Clinton: North Korea Engaging in 'War of Words' With South Korea

SEOUL, South Korea -- While issuing a fresh warning to North Korea not to proceed with its planned test-launch of a ballistic missile, Secretary of State Hillary Clinton also announced the appointment of a special envoy to oversee the Obama administration's diplomacy relating to the country.

At a news conference with her South Korean counterpart at the foreign ministry in Seoul, Clinton named Stephen Bosworth, a former ambassador to South Korea during the Clinton presidency, as a "special representative to North Korea policy."

Bosworth, who also served as ambassador to Tunisia and the Philippines and is now the dean of Tufts University's Fletcher School, will be the administration's point man on the Six-Party talks, the multilateral negotiations aimed at persuading the North to dismantle its nuclear programs. Assistant Secretary of State Christopher Hill, who has held a similar role since 2005, has been named U.S. ambassador to Iraq.

The appointment of Bosworth marks the third special envoy the Obama administration has appointed since taking office in late January. Former Senate Majority Leader George Mitchell is handling Mideast policy, while former U.N. ambassador Richard Holbrooke is coordinating U.S. policy on Afghanistan and Pakistan. Both men wasted little time after their appointments before traveling to their respective regions.

Yet even as she took this step to improve relations between the U.S. and North Korea, Secretary Clinton reproached the Stalinist state for engaging in a "war of words" with its democratic neighbor to the south.

"North Korea is not going to get a different relationship with the United States while insulting and refusing dialogue with the Republic of Korea," Clinton said in Seoul. The North recently suspended its compliance with all treaties it has signed with South Korea, and accused the government of President Lee Myung-Bak, in a typical rhetorical blast, of conspiring with the United States to wage war on the North.

Clinton also cited U.N. Security Council Resolution No. 1718, adopted in October 2006 after the North detonated a low-yield nuclear weapon, to admonish Pyongyang not to follow through on its recent threats to test-launch a long-range missile.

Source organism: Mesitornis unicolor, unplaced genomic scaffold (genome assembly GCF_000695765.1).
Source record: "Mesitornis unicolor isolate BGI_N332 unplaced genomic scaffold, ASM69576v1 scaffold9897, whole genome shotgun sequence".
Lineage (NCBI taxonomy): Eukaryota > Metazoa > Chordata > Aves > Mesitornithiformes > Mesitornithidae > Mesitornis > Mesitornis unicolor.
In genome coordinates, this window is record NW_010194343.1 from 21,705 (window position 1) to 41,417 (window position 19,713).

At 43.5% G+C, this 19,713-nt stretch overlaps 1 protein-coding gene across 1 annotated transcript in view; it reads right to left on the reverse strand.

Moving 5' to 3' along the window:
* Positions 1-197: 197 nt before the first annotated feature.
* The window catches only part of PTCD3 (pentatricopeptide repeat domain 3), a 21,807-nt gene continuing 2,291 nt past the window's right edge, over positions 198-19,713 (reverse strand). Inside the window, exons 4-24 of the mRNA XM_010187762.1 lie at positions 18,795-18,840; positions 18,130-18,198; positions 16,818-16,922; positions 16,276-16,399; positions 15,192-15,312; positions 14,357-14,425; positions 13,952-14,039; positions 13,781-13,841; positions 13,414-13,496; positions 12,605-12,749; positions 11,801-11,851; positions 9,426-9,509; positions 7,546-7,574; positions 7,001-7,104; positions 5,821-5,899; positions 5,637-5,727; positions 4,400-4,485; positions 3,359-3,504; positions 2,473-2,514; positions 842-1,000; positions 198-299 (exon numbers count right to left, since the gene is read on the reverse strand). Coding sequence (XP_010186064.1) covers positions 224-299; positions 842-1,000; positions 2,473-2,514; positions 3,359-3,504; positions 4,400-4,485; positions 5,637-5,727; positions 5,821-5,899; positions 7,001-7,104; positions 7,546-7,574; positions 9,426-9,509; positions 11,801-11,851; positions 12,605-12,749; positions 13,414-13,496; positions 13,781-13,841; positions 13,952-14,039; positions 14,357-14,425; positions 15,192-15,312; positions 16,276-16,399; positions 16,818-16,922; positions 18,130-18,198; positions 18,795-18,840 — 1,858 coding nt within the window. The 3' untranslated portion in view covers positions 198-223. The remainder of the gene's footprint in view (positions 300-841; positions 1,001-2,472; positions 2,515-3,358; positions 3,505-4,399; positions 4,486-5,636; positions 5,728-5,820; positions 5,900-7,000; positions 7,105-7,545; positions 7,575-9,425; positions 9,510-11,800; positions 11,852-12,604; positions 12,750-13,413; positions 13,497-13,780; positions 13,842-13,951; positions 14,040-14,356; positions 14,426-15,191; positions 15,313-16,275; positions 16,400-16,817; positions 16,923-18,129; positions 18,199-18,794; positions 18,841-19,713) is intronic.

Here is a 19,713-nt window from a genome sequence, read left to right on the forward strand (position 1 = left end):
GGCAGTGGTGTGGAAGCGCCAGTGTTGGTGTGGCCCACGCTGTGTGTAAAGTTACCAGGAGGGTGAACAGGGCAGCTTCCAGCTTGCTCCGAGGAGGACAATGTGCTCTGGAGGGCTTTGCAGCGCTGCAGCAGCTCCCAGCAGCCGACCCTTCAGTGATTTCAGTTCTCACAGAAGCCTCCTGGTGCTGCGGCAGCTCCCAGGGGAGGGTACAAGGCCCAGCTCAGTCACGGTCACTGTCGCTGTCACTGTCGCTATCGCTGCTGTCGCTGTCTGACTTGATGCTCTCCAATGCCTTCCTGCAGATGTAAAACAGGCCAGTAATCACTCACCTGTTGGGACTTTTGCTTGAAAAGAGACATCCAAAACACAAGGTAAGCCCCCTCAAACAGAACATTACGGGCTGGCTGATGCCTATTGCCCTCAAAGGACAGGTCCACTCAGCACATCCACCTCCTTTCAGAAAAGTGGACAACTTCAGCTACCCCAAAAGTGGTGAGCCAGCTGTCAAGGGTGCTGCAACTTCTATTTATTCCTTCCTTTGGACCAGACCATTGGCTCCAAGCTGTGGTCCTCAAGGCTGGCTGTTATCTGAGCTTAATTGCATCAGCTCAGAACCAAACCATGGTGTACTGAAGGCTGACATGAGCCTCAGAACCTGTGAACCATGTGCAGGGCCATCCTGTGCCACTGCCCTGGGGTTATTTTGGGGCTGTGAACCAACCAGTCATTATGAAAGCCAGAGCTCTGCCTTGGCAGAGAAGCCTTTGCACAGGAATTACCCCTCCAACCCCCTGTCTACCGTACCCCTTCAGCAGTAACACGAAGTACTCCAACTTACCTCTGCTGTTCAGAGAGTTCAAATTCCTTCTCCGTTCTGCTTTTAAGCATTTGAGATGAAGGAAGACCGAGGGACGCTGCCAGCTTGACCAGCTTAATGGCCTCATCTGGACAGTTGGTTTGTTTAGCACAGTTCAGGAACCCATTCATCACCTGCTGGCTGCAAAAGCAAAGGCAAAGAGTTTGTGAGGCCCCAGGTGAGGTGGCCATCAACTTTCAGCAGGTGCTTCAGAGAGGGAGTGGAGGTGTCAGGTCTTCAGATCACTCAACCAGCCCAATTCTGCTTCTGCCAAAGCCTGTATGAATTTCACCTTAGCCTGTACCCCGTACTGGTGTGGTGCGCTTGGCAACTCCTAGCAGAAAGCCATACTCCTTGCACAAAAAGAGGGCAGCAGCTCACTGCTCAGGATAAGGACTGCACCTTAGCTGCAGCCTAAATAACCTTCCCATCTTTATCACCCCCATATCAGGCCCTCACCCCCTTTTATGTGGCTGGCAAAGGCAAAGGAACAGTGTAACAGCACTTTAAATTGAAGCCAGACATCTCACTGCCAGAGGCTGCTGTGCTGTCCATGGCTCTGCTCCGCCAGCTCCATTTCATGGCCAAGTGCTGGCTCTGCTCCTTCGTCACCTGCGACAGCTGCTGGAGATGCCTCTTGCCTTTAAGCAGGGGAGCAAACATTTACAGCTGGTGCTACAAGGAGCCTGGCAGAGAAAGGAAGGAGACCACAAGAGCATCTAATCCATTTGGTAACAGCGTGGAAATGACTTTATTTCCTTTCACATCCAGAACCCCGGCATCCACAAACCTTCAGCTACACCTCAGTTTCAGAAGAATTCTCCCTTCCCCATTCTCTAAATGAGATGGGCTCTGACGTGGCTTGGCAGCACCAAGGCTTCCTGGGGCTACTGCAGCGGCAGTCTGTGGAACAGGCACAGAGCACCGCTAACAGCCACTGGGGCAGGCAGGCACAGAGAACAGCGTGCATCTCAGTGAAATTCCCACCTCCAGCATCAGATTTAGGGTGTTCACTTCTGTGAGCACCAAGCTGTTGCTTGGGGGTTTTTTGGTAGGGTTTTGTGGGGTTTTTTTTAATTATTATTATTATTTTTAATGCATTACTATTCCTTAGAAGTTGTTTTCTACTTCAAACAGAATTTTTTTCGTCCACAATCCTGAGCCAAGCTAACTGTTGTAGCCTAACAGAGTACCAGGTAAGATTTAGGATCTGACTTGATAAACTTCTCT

"North Korea is required to suspend all activities related to its ballistic missile program," Clinton said. "The North should refrain from violating this resolution, and also from any and all provocative actions that could harm the Six-Party talks and aggravate tensions in the region."

While conducting her first foreign trip as secretary of state -- a weeklong tour of Asian capitals -- Clinton has spoken in unusually frank terms about the preparations the U.S. and its regional allies are making to contend with a possible transfer of power in North Korea.

The country's erratic and reclusive ruler, Kim Jong Il, is believed to have suffered a stroke and undergone brain surgery last year. The 68-year-old Kim has not been seen in public in some time, fueling speculation that his illness has triggered an internal power struggle inside the communist regime.

"There is certainly evidence that there is a jockeying for position in that government," Clinton told ABC News in Tokyo on Tuesday.

Aboard her plane en route to Seoul Thursday night, Clinton told reporters "the whole leadership situation [in North Korea] is somewhat unclear" and that the U.S. and its allies are grappling with "the uncertainties that come from questions about potential succession."

"If there is a succession -- even if it is a peaceful succession -- you know, that creates more uncertainty," Clinton said. "It also may encourage behaviors that are even more provocative, as a way to consolidate power within the society."

Standing alongside South Korean Foreign Minister Yu Myung-hwan on Friday, Clinton downplayed any hint of an immediate crisis of succession in the North, and suggested she was only engaged in routine "contingency planning" based on widespread reporting about Kim's health. "The open press is filled with such conversations," Clinton said.

"This is not some kind of classified matter that is not being discussed in many circles....When you are thinking about the future dealings with a government that doesn't have any clear succession -- they [the North Koreans] don't have a vice president, they don't have a prime minister -- then it is something you have to think about."

But the secretary added that the U.S. and other countries involved in the Six-Party dialogue with the North -- South Korea, China, Japan, and Russia -- "deal with the government that's in place right now."

North Korea, which is believed to possess enough reprocessed plutonium to support an arsenal of six to ten nuclear weapons, agreed in 2005 to dismantle its nuclear programs in exchange for large shipments of heavy fuel oil and other concessions from the six-party nations.

But the accord has repeatedly stalled when North Korea has balked at fulfilling its obligations, including the submission of a declaration of its nuclear activities that came in late and incomplete, and its refusal to agree to a comprehensive verification protocol that would help nuclear inspectors determine the scope and progress of the country's plutonium reprocessing and uranium enrichment activities.